SIMON v. MATTSON ET AL.
The superior court of the county of Los Angeles, acting upon the petition of appellant, refused to grant a writ of mandate commanding the respondents, officers of the department of motor vehicles of the State of California, to issue certificates of junk for four motor vehicles which appellant had acquired; hence this appeal.
Section 235 of the Vehicle Code, as amended in 1939, St.1939, p. 1395, reads as follows: “Any person desiring to dismantle or wreck any vehicle registered hereunder shall immediately forward to the department the certificate of ownership, registration card and the unexpired license plate or plates issued for such vehicle. The department shall issue to such person a certificate of junk * * *.” Previously no provision was made for issuance of a junk certificate, section 235 merely reading: “Any person dismantling or wrecking any vehicle registered hereunder shall immediately forward to the department the certificate of ownership, registration card and the license plate or plates last issued for such vehicle. * * *” St.1935, p. 126.
A careful reading of the two sections and consideration of the words which we have italicized will indicate that prior to 1939 any person was at liberty, without receiving permission from the motor vehicle department, to dismantle or wreck a car, merely being under the obligation to forward to the department the certificate of ownership, registration card and the license plate or plates last issued for such vehicle. The amended section in effect prohibits the junking of a vehicle without permission of the department issued in the form of a certificate of junk, and as will be noted, requires a surrender, not of the last license plates but of the unexpired license plates.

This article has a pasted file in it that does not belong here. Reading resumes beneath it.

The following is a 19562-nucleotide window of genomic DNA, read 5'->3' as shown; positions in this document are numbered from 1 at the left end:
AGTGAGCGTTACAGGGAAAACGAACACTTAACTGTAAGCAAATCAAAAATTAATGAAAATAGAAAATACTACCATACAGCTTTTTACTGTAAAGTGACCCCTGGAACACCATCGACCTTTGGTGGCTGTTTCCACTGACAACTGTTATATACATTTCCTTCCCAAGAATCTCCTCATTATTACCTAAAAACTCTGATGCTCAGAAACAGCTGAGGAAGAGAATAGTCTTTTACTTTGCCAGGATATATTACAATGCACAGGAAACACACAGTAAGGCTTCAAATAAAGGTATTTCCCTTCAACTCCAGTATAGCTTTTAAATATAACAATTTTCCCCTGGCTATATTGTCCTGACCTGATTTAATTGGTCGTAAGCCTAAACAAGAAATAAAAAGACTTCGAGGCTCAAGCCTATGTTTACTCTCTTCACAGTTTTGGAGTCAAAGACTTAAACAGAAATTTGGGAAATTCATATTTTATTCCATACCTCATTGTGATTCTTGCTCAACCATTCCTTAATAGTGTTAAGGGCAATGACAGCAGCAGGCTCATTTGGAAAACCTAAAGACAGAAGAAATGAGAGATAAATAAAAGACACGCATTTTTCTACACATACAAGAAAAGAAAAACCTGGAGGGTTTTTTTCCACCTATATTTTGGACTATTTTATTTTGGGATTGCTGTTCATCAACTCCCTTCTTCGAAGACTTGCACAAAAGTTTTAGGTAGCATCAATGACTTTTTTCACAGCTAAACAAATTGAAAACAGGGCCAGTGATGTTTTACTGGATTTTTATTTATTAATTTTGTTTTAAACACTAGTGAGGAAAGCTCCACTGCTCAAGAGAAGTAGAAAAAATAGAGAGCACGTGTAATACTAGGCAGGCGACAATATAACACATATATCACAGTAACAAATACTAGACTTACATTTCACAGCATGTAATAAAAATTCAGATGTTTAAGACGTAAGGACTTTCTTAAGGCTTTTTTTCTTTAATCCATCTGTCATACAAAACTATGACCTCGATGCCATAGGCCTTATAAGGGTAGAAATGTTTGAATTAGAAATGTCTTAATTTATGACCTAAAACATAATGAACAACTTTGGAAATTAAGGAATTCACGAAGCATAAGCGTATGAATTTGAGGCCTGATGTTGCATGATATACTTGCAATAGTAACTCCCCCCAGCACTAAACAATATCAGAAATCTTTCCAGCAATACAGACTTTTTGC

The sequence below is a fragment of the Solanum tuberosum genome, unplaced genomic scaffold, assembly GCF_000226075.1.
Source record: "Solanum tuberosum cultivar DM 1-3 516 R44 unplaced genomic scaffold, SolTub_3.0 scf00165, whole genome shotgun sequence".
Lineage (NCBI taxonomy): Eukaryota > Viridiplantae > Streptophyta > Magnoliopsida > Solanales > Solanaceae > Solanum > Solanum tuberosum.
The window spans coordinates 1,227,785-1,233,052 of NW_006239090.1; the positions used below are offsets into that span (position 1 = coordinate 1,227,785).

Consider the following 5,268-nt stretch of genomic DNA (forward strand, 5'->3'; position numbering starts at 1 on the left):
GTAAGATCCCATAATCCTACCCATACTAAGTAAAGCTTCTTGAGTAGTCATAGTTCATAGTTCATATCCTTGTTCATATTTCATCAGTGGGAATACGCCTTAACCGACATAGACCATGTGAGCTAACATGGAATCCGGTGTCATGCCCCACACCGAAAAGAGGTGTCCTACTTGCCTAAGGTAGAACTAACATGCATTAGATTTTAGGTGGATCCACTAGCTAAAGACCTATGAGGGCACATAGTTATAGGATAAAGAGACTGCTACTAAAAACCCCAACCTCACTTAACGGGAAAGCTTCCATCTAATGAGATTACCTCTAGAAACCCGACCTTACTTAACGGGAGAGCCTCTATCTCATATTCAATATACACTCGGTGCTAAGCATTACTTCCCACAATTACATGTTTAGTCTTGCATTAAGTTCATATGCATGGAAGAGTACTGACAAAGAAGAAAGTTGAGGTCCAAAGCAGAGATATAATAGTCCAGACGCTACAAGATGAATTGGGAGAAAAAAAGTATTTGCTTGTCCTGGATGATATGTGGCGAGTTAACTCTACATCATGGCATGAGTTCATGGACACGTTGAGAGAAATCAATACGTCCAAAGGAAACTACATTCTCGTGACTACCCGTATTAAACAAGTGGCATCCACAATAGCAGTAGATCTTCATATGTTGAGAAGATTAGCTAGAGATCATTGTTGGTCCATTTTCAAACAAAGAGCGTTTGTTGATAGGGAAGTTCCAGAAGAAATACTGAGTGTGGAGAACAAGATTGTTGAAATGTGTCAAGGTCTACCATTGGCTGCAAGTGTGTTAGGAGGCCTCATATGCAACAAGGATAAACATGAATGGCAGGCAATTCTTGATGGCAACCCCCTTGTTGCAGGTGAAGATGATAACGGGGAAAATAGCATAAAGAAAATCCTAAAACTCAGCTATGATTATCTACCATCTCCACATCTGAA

From the record, it appears that on April 19, 1940, certificates of junk were requested by appellant and refused by respondents on four automobiles: a Durant, a Studebaker, a Buick and a Ford. Of these, only one, the Durant car, carried unexpired 1940 license plates.